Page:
There were volumes upon volumes of books on the floor along with sheets of music, a mandolin and the cherry bow of a violin, none giving the sense of happiness. A rose from a couch, his once lively blonde hair now a greasy yellow and thin frame struggled to stand, the smile on his face almost like a grimace as he walked over and hugged me. "B! How are you? I've missed so much, how's C and D? I hope he hasn't gone in my room again looking for sweets…haha." I only mutter a reply, taking in how his arms have lost the muscle they had a few weeks before and how the rings under his eyes could rival mine.

He stepped back and led me to a couch; I noted that the grimace was a genuine smile and how his eyes have lost the sapphire luster and were now a faded blue. I never thought he would have changed so much in that short period of time. He began to twitch as he spoke of the case, his voice teetering from a calm and soothing temper to hyperactive spewing words, each syllable was hollow of feeling. He chattered of his pleasure of seeing me and his sickness, that it ran in the family and that he was trying to find a cure.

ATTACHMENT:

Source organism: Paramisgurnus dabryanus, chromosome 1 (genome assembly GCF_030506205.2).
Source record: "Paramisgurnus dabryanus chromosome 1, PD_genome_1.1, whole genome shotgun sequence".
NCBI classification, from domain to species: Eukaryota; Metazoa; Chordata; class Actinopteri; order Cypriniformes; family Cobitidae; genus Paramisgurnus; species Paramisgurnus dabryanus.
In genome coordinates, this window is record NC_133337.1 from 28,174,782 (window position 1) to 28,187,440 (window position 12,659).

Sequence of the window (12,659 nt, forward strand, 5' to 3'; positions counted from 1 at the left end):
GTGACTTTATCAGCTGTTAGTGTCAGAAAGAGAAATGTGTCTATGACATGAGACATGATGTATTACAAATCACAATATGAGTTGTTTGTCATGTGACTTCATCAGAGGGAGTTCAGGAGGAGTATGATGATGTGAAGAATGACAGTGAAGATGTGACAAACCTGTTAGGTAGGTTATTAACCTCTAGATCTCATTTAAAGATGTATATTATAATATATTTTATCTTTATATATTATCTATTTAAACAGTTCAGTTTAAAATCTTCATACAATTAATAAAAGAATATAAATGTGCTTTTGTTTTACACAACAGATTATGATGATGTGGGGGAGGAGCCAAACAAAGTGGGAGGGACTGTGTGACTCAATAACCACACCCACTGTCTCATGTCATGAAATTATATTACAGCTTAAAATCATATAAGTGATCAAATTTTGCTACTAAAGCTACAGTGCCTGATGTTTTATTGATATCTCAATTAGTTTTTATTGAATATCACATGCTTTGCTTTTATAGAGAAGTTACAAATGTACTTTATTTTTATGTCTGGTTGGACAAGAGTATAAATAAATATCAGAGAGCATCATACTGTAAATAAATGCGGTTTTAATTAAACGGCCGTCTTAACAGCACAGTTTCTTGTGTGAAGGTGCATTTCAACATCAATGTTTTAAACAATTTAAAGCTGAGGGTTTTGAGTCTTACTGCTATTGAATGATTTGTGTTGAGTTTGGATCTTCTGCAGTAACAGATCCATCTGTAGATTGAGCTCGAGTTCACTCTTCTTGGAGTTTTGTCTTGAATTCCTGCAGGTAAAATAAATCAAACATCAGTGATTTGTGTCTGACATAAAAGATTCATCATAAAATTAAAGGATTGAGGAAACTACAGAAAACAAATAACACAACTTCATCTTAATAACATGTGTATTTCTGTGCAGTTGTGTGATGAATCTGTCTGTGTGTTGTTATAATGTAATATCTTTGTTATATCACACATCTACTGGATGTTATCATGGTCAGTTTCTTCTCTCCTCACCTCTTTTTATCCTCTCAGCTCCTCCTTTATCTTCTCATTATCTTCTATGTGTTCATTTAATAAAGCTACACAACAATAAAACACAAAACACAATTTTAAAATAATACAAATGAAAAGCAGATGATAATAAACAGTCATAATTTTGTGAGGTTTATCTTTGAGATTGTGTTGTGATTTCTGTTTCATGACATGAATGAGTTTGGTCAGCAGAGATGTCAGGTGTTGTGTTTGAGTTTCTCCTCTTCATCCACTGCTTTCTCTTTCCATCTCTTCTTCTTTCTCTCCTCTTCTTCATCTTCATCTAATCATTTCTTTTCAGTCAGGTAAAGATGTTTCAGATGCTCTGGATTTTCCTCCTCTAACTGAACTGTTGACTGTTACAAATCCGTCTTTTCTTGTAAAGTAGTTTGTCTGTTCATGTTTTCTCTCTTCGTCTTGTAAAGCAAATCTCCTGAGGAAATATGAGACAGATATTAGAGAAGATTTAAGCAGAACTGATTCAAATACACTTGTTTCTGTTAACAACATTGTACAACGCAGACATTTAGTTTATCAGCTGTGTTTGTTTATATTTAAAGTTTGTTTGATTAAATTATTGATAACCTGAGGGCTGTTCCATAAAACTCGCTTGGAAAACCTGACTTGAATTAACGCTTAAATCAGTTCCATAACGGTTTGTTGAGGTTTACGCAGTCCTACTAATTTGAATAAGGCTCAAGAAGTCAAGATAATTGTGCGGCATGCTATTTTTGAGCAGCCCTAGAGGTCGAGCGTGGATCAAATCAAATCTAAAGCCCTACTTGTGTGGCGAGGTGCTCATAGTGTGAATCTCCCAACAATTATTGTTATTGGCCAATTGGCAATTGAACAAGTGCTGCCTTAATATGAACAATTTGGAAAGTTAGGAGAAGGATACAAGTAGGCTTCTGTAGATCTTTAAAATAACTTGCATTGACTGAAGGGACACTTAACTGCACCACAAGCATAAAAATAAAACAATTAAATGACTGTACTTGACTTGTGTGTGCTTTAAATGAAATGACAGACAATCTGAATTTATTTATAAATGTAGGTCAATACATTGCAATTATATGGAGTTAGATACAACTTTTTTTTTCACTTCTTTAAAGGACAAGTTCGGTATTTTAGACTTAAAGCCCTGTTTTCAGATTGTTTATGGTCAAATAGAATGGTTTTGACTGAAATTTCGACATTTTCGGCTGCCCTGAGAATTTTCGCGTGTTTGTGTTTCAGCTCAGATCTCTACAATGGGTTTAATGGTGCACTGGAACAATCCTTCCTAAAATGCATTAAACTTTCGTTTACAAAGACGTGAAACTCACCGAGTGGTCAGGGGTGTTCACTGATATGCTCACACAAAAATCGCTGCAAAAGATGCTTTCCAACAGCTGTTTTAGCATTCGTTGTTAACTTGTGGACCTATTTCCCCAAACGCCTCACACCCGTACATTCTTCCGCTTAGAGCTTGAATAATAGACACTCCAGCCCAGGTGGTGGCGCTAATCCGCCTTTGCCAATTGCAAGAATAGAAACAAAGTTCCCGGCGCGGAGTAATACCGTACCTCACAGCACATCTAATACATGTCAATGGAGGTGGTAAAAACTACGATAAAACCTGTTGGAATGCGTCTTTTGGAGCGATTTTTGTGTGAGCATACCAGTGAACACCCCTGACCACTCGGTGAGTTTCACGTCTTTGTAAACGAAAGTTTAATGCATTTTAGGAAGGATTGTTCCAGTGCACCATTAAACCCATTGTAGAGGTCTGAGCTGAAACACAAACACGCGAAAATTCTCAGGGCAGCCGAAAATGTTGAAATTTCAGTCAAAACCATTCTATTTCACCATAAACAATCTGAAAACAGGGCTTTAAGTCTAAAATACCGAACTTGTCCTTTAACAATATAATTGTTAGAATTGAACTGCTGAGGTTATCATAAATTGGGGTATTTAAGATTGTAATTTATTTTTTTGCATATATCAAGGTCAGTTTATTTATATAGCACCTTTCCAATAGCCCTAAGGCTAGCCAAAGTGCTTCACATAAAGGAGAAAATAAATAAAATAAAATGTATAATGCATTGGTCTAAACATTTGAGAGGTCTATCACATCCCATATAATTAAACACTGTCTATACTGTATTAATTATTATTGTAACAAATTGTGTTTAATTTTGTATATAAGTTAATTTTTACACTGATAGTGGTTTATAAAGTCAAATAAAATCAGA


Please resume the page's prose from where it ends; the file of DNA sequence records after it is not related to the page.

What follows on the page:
He told me of the symptoms, which disturbed his being, one of which was the sensitivity of taste; gruel was the only thing he could stomach. Fabrics bothered him, making him scratch his skin off if it were the wrong texture; the smell of flowers sends him into seizures, his eyes so weak that any light makes him blind and that it was only string instruments that did not chill his blood with fear. "I must die with curse, my friend" he whispered, eyes wide with terror, "It's to be my demise this damned house. If not I shall go mad, I fear Future and what she brings on her dark wings to me."

I frowned with pity and anger that the stress was affecting him so much, that he couldn't see that.

"A…you just need some sleep; you've probably been working too hard on the case and it's getting to you. Just let me take over and finish it up, and then we can go back. Don't you miss watching C fall flat on his face for a dirty Skittle?"

I tried to lighten his mood but it has no effect on him, only raising his anger. "It's the house that's making me feel this way B! Not the idiotic case, I don't give a damn about it! Also my beloved sister…" he sobbed into his hands as he described her symptoms.

She suffered of mental illness and was already half dead, roaming the halls like a ghost, talking to unseen friends in the shadows. When she died she would leave him the last in his family, they were close and it would drive him to oblivion when it would occur. While he talked about his upcoming loss, his sister Geneva walked through the room with blank blue eyes, her hair was blonde like her brother's, only that the locks were a tangled mess upon her head. Her numbers were low, her death was soon, maybe in day or two, but I didn't want to excite A in his condition.